UK watchdog cautions over lack of competition in AI market
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The Competition and Markets Authority (CMA) claimed there is a “real risk” that a handful of firms could dominate the artificial intelligence (AI) industry if certain principles are not followed.
The UK’s competition watchdog has set out a list of principles designed to avoid any company obtaining a dominant position in the AI sector, and ensure that AI models are accountable and competitive.
In its latest report, the CMA has focused specifically on foundation models – large-scale AI models such as OpenAI’s GPT-4 and Meta’s Llama 2 that can be adapted to downstream customer applications, meaning that they are intended to be built on by developers of customer-facing apps and services.
The regulator said that AI would bring many benefits, but warned against the risk of a proliferation of false information, fraud and fake reviews. In addition, the monopolisation of the industry by one or a few firms could lead to higher prices and worse-quality products.
“It is essential that these outcomes do not arise,” said the CMA. To keep this from happening, the watchdog proposed guiding principles that would “ensure consumer protection and healthy competition are at the heart of responsible development and use of foundation models”.
Seven principles were highlighted: accountability, access, diversity, choice, flexibility, fair dealing and transparency.
Sarah Cardell, CMA chief executive, stressed that AI technologies have the potential to turbocharge productivity by making millions of everyday tasks easier.
However, she warned: “We can’t take a positive future for granted. There remains a real risk that the use of AI develops in a way that undermines consumer trust or is dominated by a few players who exert market power that prevents the full benefits being felt across the economy.”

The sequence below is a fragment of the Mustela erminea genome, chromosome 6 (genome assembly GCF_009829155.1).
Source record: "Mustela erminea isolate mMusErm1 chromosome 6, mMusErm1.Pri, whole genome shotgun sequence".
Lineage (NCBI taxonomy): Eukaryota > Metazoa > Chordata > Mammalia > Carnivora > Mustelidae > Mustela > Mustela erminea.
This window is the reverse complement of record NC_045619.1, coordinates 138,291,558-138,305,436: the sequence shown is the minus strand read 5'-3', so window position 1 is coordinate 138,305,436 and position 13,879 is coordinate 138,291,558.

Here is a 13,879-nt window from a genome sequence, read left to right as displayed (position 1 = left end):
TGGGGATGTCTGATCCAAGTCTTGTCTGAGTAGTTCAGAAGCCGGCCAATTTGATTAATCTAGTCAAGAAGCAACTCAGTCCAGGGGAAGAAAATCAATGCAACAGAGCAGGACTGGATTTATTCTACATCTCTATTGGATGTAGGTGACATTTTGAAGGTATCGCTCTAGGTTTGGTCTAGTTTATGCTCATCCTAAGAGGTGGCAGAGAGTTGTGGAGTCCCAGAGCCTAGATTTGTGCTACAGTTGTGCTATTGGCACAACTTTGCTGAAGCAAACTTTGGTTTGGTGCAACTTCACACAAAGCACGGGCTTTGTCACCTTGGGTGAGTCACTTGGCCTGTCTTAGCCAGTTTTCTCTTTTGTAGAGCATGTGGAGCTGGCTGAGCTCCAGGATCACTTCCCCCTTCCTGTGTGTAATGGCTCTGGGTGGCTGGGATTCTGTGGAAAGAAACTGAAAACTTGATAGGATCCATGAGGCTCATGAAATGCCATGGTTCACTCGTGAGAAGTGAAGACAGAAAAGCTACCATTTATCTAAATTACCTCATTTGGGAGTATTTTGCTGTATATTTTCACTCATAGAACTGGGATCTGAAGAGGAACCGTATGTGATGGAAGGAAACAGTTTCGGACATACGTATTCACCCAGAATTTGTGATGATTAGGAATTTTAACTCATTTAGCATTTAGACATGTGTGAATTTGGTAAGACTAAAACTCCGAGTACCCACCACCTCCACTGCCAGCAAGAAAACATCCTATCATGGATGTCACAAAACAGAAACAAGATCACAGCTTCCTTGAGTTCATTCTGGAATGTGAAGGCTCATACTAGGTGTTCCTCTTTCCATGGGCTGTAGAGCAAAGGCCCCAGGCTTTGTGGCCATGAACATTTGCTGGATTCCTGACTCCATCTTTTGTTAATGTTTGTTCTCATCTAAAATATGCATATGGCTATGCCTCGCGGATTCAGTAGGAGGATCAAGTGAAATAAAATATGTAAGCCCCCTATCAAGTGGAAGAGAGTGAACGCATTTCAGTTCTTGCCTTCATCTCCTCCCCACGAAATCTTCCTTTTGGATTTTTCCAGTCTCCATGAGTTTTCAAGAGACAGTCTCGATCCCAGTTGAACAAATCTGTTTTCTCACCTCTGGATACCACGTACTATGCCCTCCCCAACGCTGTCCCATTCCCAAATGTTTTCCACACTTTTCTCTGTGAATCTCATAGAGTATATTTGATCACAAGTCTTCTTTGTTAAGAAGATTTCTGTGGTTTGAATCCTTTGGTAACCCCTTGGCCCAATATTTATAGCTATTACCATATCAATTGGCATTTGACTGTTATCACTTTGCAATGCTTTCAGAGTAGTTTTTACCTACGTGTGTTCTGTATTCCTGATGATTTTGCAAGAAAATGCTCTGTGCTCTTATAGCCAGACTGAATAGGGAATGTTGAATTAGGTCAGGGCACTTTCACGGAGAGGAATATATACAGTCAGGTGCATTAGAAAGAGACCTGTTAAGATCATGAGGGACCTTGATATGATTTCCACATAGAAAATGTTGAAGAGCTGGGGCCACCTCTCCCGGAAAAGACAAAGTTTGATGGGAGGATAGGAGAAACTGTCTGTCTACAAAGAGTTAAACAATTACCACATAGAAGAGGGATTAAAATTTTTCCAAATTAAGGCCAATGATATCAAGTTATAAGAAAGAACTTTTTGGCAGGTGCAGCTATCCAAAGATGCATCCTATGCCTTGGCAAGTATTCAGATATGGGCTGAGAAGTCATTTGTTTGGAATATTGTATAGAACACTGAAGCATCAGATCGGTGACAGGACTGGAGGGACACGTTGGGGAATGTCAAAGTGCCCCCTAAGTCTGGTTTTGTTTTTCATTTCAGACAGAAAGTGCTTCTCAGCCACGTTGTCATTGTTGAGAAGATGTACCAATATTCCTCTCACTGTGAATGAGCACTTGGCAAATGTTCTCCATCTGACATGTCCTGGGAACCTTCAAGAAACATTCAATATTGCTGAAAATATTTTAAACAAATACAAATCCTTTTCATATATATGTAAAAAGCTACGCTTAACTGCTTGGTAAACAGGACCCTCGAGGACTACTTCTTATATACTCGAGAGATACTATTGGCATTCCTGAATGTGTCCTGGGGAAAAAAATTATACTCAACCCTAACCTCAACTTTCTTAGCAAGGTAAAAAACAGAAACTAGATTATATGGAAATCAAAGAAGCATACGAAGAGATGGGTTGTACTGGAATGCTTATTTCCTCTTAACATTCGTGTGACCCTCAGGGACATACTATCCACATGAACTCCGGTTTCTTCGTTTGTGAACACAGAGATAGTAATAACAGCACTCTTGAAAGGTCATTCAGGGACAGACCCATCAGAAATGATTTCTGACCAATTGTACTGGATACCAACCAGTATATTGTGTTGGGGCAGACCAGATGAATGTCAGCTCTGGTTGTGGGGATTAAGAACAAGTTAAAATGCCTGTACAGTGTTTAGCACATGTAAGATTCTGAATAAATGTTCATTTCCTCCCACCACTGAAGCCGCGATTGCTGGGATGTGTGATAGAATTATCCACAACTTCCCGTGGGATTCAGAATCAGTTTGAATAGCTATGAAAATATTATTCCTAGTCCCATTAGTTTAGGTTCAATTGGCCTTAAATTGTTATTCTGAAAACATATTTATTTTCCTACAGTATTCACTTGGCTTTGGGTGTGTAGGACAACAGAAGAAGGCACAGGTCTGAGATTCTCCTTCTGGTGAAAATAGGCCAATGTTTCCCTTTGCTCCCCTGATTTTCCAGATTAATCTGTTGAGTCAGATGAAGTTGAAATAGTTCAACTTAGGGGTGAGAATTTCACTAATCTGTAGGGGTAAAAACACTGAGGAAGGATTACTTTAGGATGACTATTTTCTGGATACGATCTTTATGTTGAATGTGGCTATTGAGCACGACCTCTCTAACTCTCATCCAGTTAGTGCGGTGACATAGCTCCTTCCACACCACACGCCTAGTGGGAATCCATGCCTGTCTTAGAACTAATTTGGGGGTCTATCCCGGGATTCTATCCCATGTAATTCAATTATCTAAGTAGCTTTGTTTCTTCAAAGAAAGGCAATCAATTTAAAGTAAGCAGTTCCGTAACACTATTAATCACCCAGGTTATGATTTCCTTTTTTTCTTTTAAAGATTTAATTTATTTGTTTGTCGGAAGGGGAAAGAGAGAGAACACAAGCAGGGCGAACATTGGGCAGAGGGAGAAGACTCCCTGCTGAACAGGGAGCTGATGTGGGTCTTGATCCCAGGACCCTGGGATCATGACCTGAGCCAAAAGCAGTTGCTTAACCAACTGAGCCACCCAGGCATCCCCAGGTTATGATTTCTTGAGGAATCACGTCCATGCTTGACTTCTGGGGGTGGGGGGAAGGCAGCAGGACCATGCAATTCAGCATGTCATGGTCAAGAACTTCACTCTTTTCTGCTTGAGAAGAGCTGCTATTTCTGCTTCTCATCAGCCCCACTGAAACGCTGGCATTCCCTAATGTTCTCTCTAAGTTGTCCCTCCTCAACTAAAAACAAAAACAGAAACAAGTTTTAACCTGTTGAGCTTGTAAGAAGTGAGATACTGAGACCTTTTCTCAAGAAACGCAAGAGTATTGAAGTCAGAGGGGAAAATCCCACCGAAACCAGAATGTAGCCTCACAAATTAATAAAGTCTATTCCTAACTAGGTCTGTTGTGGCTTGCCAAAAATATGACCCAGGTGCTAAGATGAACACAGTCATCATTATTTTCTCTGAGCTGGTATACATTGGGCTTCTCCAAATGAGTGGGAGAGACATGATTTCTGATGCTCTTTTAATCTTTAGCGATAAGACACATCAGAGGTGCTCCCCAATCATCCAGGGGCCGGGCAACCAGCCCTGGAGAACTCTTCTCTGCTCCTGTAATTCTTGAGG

The CMA estimates that about 160 foundation models have already been released, including those belonging to big-tech firms such as Google, Meta and Microsoft. It stressed that several of these big players already own vital infrastructure for producing and distributing foundation models such as data centres, servers and data repositories.
The regulator said it would closely monitor the impact of investments by these firms to ensure they don't incur in anticompetitive practices that would harm consumers long-term.
“The impact of foundation models could allow a wider range of firms to compete successfully, perhaps challenging current incumbents,” the CMA said. “Vibrant competition and innovation could benefit the economy as a whole through increased productivity and economic growth.”
The principles have been released less than two months before the first global AI summit takes place in the UK. The CMA said it is engaging with AI developers and will publish an revised version of the principles in early 2024.
Last week, the University of Bristol was chosen to host one of the most powerful supercomputers in Europe, which will serve as a national resource for AI researchers and industry experts.
The supercomputer is set to support the UK’s ambitions to become an AI superpower. However, ministers have recently warned that the country might be overtaken by rival nations, should the government fail to introduce a plan to develop AI regulations in the King’s Speech, scheduled for 7 November.
A government spokesperson said the potential of AI should be harnessed “safely and responsibly” and the forthcoming AI summit would address the threat of risks and harms from the technology.
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